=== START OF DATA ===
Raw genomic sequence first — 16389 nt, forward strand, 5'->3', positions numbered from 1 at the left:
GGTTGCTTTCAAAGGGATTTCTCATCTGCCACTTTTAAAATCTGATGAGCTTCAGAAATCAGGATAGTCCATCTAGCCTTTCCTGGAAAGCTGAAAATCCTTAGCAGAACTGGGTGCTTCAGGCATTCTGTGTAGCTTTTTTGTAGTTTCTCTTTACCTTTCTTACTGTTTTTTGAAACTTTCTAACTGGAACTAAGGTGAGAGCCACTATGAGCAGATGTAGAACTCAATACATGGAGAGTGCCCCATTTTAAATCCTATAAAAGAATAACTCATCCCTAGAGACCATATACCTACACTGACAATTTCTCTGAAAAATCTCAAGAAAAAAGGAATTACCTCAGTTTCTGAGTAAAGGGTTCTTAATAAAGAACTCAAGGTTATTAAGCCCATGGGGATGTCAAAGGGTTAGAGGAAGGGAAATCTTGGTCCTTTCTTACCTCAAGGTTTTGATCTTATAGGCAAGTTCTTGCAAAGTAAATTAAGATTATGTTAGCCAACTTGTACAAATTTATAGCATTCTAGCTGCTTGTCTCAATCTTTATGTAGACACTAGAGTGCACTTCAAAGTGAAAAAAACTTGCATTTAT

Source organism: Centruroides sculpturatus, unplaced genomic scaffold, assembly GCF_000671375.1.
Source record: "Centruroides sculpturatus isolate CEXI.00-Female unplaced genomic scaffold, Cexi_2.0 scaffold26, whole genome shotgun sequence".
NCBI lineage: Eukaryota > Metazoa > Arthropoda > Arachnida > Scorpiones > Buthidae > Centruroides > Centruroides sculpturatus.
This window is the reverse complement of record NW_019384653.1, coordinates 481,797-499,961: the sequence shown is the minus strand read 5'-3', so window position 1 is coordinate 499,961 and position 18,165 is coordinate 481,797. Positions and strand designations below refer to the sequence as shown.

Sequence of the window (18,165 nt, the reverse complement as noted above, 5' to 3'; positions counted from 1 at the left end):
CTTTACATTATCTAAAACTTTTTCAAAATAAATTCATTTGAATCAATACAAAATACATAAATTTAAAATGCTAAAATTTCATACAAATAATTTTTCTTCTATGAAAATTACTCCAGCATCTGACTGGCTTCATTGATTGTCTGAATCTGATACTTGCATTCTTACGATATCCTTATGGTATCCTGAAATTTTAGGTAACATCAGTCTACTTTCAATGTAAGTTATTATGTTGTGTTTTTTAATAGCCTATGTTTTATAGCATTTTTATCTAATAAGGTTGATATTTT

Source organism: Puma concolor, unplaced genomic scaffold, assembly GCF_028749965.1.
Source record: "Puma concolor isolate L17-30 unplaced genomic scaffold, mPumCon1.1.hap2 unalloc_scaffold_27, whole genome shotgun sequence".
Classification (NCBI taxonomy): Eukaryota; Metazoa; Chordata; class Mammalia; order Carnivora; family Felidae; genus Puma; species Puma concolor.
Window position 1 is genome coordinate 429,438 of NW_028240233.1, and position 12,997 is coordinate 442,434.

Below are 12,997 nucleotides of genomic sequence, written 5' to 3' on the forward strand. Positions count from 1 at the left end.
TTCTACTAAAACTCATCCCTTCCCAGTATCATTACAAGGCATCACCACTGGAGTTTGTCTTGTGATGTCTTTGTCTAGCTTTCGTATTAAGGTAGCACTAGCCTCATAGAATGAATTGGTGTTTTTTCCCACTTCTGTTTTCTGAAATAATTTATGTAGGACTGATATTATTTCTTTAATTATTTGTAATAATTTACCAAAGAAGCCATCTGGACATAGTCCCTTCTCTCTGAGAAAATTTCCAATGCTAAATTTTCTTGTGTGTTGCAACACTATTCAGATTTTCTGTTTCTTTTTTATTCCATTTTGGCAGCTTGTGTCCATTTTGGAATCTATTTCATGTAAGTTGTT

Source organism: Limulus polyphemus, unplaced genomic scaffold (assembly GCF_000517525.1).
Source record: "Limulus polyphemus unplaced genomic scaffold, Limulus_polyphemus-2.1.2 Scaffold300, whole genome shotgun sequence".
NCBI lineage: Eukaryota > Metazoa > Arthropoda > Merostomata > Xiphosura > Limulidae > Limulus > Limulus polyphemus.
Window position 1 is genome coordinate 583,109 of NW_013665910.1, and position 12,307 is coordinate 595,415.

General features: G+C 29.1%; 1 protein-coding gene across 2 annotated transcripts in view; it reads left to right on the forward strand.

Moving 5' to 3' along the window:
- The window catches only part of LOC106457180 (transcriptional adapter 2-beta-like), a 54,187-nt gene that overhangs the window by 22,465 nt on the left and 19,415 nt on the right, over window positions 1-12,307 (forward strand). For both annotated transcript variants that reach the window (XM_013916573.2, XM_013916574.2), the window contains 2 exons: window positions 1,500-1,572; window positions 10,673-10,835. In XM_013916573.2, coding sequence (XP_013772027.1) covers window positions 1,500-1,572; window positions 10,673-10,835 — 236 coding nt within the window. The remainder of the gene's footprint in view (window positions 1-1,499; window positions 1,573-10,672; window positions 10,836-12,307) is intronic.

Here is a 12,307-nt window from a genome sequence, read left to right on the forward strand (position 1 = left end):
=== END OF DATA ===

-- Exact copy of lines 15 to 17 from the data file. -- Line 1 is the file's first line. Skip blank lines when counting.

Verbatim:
Source organism: Limulus polyphemus, unplaced genomic scaffold (assembly GCF_000517525.1).
Source record: "Limulus polyphemus unplaced genomic scaffold, Limulus_polyphemus-2.1.2 Scaffold300, whole genome shotgun sequence".
NCBI lineage: Eukaryota > Metazoa > Arthropoda > Merostomata > Xiphosura > Limulidae > Limulus > Limulus polyphemus.